I am a newly minted CEO. Sorta.
This is superbly weird, and if you knew me, you might think so too. I’d rather jump on the trampoline with my grandkids than look at a spreadsheet. My mantra is “I see something shiny.” I can barely string two linear thoughts together. I’m a writer, for real. Being a writer gives me excuses to create more margin for myself than any self-respecting CEO would make for him or herself, and, besides, writers are flaky. Fact.
So how on earth did I get to be a CEO? I’ll tell you, but I may shout “Squirrel!” along the way, so bear with me. Oh, and for your information, let’s call me the Chief Excitement Officer instead of the Executive kind. Excitement may be, after all, my greatest gift.
My husband and I moved to Clarkston, Georgia, two years ago. Clarkston is, as many of you know, one of the largest UN refugee resettlement areas in the country. 2,500 refugees run from war and conflict to our little 1.1 square mile each year. At last count, there were 145 countries and 761 ethnic groups living right here in our neighborhood. 60 languages are spoken in our tiny city. That’s a new language every 100 square feet. We moved here, not to join an NGO or a specific ministry, but to be neighbors. At some point we heard that 80% of immigrants have never been invited into an American home, and this, to two people who value hospitality like we do, broke our hearts.
The first friend we made in Clarkston was Amina. Amina lost her entire family, ten children and her husband, in a raid by Somali extremists on her brother-in-law’s home near Mogadishu. She would have lost her own life had not the Red Cross worker who came to bury the bodies discovered that Amina had a pulse. She was moved, still in a coma, to UN refugee camps, first in Burundi, then Kenya, then here, becoming one of only 4% of refugees world-wide who make it to a safe country.
Amina quickly became our conduit to the rest of Clarkston. She’s like a Somali-American Lady Liberty. I picture her holding aloft a torch and a tablet with “Give me your tired, your poor, your huddled masses…” etched on it. She often calls us when someone new arrives and has a need for something that, mostly, boils down to hospitality. She herself is not a victim, doesn’t know the language of entitlement, but boy does she have a nose for true victims. She wears herself out caring for them.
One day I took Amina to Dancing Goats Coffee in Decatur. I wanted to share my favorite kind of respite with her, hot coffee in a warm environment. She sipped her cappuccino, looked around, and said, without a hint of rancor, “We will never have a place like this in Clarkston.”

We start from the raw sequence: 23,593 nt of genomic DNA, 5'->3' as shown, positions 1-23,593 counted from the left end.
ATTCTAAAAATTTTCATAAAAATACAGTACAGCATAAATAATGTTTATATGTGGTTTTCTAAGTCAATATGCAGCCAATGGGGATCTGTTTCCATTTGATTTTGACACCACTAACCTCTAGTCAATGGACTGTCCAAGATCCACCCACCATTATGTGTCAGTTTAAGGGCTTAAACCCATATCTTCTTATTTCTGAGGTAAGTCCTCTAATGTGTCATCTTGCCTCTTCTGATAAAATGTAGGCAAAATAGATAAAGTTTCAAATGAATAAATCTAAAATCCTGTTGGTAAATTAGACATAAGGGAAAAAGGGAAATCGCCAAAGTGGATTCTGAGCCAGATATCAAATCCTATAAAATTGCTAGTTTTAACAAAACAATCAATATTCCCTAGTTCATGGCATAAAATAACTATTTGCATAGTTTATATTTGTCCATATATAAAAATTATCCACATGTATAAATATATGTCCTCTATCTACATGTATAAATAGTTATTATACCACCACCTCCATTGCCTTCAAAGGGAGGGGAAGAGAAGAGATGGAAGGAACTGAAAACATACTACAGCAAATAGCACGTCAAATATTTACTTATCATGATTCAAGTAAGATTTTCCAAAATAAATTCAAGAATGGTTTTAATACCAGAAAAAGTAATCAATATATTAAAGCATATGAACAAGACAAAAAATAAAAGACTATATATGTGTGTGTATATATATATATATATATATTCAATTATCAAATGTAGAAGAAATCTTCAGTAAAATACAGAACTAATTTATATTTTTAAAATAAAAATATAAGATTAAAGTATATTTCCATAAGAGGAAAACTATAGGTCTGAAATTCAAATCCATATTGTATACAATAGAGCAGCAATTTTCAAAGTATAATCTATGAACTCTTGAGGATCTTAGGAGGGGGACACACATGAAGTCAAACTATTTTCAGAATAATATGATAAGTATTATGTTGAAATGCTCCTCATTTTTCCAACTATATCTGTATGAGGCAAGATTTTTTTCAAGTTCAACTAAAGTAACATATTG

That was the day the dream of Refuge Coffee Co. was born. The day I decided my prayers for better jobs in Clarkston would be answered, in part, by me. The day I told Amina she was wrong, that we would have a place in Clarkston, maybe not exactly like sleek, hipster Dancing Goats, but like nothing she’d ever seen. A coffee shop that would create jobs and job training for refugees in the context of a bright, welcoming community hub. That was the day I started on the unlikely road to CEO-dom.
Somewhere along that road, my new friend, Jeff Shinabarger, said to me: “Kitti, you keep talking about this dream you want somebody else to do.” That stung a little, but in a good way, like when the oven buzzes to tell you the cake, your favorite kind, is ready. I heard him.
Then I heard my husband say, “You’re moving this along one conversation at a time. If you didn’t have the conversations, it wouldn’t happen.” I heard him, too.
And I began to get really excited. I see good coffee to drink and even better people to love in our future, so who wouldn’t?
I’m beginning to think the best kind of dreams are way bigger than whatever your role is in making them come true. This is a good thing. When your dream outstrips your ability, you know you have to build a team of people who are smarter and more gifted than you are. You have to know who you are and who you aren’t to build that team effectively, to fill in the roles created by your flaws. You pray a lot. You stay humble, but more than that, you stay grateful. Because the dream is bigger than you can wrap your own little arms around, you stay excited (which sometimes feels like terror, but don’t let that stop you). And one day, if the dream is yours, you might even become the Chief of Excitement.